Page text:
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Melissa M. Goldstein [5]Melissa Goldstein [2]
  1. Melissa M. Goldstein & Daniel G. Bowers (2015). The Patient as Consumer: Empowerment or Commodification? Currents in Contemporary Bioethics. Journal of Law, Medicine and Ethics 43 (1):162-165.
    Discussions surrounding patient engagement and empowerment often use the terms “patient” and “consumer” interchangeably. But do the two terms hold the same meaning, or is a “patient” a passive actor in the health care arena and a “consumer” an informed, rational decision-maker? Has there been a shift in our usage of the two terms that aligns with the increasing commercialization of health care in the U.S. or has the patient/consumer dynamic always been a part of the buying and selling of (...)
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  2. Melissa M. Goldstein (2010). Guiding Deidentification Forward. American Journal of Bioethics 10 (9):27-28.
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  3. Melissa M. Goldstein (2010). Health Information Technology and the Idea of Informed Consent. Journal of Law, Medicine and Ethics 38 (1):27-35.
    During this early stage of HIT adoption, it is critical that we engage in discussions regarding informed consent's proper role in a health care environment in which electronic information sharing holds primary importance. This article discusses current implementation of the doctrine within health information exchange networks; the relationship between informed consent and privacy; the variety of ways that the concept is referenced in discussions of information sharing; and challenges that surround incorporation of the doctrine into the evolving HIT environment. The (...)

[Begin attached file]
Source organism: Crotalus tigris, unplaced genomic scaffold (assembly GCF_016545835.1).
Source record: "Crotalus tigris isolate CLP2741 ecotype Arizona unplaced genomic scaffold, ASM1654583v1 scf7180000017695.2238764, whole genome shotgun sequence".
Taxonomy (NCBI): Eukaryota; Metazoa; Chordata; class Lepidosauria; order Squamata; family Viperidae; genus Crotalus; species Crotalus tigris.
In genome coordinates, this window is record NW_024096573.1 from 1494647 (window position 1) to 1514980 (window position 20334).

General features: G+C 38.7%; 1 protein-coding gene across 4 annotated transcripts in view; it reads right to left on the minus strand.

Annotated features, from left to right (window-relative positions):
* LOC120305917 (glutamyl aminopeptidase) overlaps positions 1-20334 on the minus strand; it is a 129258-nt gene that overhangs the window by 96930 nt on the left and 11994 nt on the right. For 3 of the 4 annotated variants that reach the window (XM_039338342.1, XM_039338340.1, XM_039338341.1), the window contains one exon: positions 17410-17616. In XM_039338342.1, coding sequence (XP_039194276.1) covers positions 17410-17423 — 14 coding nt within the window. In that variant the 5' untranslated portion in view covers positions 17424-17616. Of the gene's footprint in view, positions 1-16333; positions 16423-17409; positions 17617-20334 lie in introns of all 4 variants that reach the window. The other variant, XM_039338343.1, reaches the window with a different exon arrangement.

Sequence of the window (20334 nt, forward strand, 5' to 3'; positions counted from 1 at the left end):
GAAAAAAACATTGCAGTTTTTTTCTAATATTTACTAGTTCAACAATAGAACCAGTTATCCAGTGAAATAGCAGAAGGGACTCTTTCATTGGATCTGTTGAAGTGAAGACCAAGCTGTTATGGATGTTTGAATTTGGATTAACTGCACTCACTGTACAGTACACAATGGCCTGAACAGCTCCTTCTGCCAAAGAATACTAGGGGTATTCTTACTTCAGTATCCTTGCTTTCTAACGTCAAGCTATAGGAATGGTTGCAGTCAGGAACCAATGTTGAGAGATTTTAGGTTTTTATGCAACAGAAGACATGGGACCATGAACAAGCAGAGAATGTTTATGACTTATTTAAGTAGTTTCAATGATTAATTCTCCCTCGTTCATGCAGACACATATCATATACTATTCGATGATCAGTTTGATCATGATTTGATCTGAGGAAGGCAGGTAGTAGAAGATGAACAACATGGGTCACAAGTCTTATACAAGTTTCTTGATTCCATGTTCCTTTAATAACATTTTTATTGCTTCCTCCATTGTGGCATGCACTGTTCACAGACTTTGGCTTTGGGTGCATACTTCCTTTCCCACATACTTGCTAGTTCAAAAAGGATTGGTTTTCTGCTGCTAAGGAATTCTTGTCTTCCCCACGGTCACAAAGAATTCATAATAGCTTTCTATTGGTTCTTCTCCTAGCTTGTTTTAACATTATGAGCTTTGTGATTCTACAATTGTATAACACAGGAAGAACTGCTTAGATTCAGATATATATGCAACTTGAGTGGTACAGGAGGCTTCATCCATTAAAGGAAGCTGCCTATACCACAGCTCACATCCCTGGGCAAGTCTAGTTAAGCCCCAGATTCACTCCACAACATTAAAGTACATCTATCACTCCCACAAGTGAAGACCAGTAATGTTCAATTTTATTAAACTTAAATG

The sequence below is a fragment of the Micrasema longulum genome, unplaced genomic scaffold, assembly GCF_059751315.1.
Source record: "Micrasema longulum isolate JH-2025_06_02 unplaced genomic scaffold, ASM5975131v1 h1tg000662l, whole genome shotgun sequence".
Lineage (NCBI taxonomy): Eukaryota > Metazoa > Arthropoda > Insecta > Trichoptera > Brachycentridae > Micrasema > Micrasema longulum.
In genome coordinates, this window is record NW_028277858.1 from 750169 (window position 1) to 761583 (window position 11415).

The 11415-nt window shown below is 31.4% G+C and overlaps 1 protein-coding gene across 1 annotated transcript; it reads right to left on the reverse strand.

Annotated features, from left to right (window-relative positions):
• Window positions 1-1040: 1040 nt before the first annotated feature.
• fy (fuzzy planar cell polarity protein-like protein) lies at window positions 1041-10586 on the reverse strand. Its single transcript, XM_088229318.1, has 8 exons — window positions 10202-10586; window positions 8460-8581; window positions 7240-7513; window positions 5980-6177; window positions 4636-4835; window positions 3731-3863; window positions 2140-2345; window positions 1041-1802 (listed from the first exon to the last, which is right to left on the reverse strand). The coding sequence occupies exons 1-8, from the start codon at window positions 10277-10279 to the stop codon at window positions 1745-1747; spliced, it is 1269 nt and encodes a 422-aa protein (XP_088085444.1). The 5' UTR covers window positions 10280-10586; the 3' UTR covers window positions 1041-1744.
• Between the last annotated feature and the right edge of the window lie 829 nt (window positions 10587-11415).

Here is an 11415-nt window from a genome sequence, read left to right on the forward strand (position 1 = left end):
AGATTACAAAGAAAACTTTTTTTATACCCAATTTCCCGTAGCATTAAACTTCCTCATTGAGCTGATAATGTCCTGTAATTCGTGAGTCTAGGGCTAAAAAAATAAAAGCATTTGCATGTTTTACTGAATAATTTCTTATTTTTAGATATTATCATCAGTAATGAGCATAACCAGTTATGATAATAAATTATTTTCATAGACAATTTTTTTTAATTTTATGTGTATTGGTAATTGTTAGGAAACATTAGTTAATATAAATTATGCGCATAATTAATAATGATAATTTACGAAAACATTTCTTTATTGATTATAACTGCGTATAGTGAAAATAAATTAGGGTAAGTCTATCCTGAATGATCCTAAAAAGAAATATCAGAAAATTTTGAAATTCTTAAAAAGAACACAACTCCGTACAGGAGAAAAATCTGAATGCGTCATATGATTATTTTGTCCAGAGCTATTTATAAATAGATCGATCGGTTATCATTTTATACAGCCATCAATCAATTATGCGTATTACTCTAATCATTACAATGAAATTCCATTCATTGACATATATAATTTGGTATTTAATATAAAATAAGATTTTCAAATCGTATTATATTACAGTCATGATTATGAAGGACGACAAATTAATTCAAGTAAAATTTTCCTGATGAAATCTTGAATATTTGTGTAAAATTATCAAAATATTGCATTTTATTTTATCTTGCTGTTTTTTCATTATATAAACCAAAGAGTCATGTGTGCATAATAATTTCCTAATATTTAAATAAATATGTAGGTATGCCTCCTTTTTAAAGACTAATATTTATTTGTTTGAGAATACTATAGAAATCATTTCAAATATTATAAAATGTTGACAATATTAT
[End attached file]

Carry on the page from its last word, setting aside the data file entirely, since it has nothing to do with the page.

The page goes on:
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  4. Melissa M. Goldstein & Mark A. Rothstein (2010). Introduction. Journal of Law, Medicine and Ethics 38 (1):6-6.
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  5. Carol Diamond, Melissa Goldstein, David Lansky & Stefaan Verhulst (2008). An Architecture for Privacy in a Networked Health Information Environment. Cambridge Quarterly of Healthcare Ethics 17 (04):429-440.
    As we move toward the creation of a networked health information environment, the potential of privacy intrusions increases, with potentially devastating impact on quality and access to healthcare. This paper describes the risks we face and proposes a framework to minimize those risks. In particular, it proposes nine principles to protect privacy in an information age.
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  6. Melissa M. Goldstein & David Blumenthal (2008). Building an Information Technology Infrastructure. Journal of Law, Medicine and Ethics 36 (4):709-715.
    The widespread adoption of health information technology has been recognized as both a necessary element of health reform and a required building block of a modern, high performing health care system.
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  7. David I. Joseph, [Joseph Onek] & Melissa Goldstein (2008). Confidentiality. In Sidney Bloch & Stephen A. Green (eds.), Psychiatric Ethics. Oxford University Press.
     
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